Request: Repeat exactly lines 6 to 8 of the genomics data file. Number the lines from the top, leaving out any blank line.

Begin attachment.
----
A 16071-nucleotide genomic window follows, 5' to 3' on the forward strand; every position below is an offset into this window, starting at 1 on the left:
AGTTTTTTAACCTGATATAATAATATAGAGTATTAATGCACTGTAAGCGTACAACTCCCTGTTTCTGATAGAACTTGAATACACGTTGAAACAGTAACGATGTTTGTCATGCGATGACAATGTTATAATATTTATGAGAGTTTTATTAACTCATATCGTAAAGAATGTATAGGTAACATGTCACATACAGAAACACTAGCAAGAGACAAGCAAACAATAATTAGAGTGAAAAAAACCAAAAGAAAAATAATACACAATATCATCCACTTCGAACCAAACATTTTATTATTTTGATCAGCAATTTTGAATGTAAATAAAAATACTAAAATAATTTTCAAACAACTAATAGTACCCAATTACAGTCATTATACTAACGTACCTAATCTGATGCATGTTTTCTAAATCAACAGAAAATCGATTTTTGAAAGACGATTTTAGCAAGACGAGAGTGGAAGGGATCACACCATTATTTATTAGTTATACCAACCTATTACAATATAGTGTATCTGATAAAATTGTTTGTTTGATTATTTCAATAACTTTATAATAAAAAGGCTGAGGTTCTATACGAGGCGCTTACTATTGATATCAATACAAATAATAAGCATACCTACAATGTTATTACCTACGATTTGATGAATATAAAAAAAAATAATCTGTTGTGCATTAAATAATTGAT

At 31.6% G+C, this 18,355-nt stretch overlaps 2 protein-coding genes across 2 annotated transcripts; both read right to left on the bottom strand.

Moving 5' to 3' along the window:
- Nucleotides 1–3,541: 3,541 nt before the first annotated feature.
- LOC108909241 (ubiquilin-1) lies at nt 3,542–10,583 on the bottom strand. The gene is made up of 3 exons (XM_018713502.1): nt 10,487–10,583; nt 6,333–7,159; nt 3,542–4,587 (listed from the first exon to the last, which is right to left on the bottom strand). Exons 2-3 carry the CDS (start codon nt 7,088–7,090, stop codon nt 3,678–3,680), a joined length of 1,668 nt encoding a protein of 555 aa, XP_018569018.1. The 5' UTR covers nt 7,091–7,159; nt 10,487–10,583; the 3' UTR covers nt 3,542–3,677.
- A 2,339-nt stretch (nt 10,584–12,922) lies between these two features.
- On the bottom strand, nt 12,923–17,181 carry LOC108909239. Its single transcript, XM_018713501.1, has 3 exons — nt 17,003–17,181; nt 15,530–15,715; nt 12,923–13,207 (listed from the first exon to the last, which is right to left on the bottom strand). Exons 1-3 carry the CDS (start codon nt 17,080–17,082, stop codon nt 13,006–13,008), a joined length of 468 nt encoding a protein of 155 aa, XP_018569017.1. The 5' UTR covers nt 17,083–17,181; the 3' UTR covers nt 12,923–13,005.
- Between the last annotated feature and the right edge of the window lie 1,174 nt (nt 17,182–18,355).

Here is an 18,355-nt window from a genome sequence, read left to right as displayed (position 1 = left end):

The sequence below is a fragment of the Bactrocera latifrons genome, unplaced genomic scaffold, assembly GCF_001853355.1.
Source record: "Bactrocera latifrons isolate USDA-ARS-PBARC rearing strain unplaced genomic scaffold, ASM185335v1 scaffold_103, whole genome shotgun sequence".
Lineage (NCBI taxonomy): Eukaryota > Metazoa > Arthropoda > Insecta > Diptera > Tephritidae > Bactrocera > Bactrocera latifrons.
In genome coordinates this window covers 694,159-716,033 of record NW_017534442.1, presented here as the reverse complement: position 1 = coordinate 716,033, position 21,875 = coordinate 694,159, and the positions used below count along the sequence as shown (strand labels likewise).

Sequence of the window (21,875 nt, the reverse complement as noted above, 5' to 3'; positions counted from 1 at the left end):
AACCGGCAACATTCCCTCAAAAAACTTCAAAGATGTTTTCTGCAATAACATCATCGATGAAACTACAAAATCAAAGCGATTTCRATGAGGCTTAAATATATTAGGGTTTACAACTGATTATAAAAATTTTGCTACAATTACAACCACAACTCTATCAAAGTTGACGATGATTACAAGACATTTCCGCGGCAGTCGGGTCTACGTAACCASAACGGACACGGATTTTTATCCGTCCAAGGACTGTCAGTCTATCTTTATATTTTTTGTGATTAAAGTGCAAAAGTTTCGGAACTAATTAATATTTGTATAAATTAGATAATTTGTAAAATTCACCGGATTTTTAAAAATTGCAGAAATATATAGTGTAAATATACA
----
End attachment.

- LOC108909241 (ubiquilin-1) lies at nt 3,542–10,583 on the bottom strand. The gene is made up of 3 exons (XM_018713502.1): nt 10,487–10,583; nt 6,333–7,159; nt 3,542–4,587 (listed from the first exon to the last, which is right to left on the bottom strand). Exons 2-3 carry the CDS (start codon nt 7,088–7,090, stop codon nt 3,678–3,680), a joined length of 1,668 nt encoding a protein of 555 aa, XP_018569018.1. The 5' UTR covers nt 7,091–7,159; nt 10,487–10,583; the 3' UTR covers nt 3,542–3,677.
- A 2,339-nt stretch (nt 10,584–12,922) lies between these two features.
- On the bottom strand, nt 12,923–17,181 carry LOC108909239. Its single transcript, XM_018713501.1, has 3 exons — nt 17,003–17,181; nt 15,530–15,715; nt 12,923–13,207 (listed from the first exon to the last, which is right to left on the bottom strand). Exons 1-3 carry the CDS (start codon nt 17,080–17,082, stop codon nt 13,006–13,008), a joined length of 468 nt encoding a protein of 155 aa, XP_018569017.1. The 5' UTR covers nt 17,083–17,181; the 3' UTR covers nt 12,923–13,005.